For years I have read daily Ten Reasons, a blog run by Rich Leonardi. Orthodox and well written, Ten Reasons was always illuminating and well worth reading. Now Rich has shut down his blog. The reason why he did so has me so angry that I am afraid that I cannot do a post on the subject using only language fit for a family blog. Instead, here is what the ever eloquent Dale Price had to say about this at Dyspeptic Mutterings:
Gutless wonders, petty tyrants and chancery dwellers.
But I repeat myself. Yes, I know there are good folks laboring in the bureaucratic halls of the Church–this isn’t directed at you. As for the rest of you…
The rector of the Cincinnati seminary managed to successfully retaliate against Rich Leonardi, long-time Catholic blogger extraordinaire and pointed, but usually civil, critic of the manifold problems of the Archdiocese of Cincinnati.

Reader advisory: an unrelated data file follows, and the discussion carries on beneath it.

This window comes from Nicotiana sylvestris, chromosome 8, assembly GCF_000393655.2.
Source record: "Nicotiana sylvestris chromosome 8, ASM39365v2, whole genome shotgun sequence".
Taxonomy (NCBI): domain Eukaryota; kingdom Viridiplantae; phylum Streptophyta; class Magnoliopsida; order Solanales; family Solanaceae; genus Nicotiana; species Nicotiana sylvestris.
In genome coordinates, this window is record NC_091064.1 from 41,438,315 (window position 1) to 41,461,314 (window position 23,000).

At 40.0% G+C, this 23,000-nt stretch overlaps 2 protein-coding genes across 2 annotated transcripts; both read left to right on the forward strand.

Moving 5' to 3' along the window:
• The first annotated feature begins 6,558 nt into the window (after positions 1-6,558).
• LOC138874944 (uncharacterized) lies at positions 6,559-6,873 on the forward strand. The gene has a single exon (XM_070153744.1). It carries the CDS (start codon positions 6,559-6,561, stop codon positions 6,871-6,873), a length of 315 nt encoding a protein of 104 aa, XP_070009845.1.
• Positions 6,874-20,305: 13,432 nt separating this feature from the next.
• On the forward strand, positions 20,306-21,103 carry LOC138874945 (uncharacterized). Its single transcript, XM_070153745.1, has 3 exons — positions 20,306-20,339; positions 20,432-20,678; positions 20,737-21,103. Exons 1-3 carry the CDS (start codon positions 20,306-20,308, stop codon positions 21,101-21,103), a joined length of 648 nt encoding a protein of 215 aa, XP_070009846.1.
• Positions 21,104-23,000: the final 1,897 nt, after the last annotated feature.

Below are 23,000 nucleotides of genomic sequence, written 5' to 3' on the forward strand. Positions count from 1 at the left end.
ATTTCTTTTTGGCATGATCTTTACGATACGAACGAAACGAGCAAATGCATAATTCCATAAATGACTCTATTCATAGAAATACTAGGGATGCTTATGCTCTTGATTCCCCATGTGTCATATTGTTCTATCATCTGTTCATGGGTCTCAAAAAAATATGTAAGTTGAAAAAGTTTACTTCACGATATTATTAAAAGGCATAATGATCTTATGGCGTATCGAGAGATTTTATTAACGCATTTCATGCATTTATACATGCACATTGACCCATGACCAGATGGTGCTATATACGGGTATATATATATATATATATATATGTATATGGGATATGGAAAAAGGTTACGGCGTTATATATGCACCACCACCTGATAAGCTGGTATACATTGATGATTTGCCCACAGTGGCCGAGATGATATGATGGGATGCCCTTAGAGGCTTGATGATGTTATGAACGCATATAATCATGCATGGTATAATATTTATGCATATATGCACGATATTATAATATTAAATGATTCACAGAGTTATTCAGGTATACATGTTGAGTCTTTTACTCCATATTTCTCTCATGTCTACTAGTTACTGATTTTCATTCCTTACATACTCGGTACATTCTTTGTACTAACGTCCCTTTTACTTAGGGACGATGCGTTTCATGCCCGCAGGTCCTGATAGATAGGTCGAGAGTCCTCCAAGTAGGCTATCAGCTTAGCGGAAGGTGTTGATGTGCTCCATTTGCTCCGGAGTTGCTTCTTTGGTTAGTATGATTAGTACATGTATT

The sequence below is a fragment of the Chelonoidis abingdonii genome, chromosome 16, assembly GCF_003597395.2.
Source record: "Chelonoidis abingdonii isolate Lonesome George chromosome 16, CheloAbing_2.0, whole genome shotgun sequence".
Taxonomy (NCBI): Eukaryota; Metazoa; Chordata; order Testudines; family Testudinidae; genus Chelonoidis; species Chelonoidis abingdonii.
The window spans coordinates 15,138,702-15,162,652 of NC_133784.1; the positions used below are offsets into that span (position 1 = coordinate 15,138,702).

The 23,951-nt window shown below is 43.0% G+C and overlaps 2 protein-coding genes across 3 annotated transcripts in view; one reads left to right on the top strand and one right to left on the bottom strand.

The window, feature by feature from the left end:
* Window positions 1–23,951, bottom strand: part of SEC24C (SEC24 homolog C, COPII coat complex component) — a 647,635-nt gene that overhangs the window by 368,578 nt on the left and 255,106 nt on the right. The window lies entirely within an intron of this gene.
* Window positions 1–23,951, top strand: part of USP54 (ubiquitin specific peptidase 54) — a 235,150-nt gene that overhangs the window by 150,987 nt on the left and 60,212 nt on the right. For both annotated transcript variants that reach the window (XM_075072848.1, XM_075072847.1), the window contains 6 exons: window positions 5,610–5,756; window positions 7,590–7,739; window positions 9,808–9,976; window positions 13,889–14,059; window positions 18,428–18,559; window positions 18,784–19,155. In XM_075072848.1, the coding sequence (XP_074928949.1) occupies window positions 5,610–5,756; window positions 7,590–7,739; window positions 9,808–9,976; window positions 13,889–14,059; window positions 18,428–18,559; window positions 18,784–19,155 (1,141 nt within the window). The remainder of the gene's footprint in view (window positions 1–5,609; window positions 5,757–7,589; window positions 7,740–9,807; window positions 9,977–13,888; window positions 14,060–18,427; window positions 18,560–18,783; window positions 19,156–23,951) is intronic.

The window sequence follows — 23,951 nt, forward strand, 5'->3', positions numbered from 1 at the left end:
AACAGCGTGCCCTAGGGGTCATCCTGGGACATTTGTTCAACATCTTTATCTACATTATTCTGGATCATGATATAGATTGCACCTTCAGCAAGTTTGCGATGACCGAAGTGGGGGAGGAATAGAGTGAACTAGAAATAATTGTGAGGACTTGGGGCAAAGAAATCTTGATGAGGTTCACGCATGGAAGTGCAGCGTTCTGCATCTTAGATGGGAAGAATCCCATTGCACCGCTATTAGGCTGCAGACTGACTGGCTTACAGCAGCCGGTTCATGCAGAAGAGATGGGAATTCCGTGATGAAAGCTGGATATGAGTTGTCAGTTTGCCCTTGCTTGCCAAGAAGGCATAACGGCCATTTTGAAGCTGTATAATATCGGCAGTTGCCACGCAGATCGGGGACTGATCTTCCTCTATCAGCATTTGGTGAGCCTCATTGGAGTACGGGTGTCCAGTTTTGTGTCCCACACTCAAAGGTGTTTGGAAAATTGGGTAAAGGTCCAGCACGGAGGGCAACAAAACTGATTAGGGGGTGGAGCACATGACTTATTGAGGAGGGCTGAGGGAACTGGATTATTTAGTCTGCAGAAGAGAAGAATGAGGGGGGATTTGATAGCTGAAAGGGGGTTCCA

Rich was booted off the Son Rise Morning Show in retaliation for his criticism.
Here’s the message he sent me in response to a query on Facebook:
To net it out, the seminary rector reached out to the head of the Son Rise Morning Show to have me thrown off the program. I called him out on it, and a pissing contest ensued. I shut down my site and intend to withdraw from public Catholic life.
In the meantime, Ken Overberg will continue to deny the Atonement from the pulpit, and Paul Knitter will air his doubts about the salvific significance of Christ and the historicity of the Resurrection, both undisturbed in the sanctuary of Xavier University. Because doing something about *them* would take a set of clockweights, the willingness to endure media hostility and the turning of a deaf ear to the squalling of local progressives.
Squashing a layman who criticizes the local leadership? You can do that in a snap and still have plenty of time to enjoy a glass of Cabernet Sauvignon with lunch. To applause from “the right people,” to boot.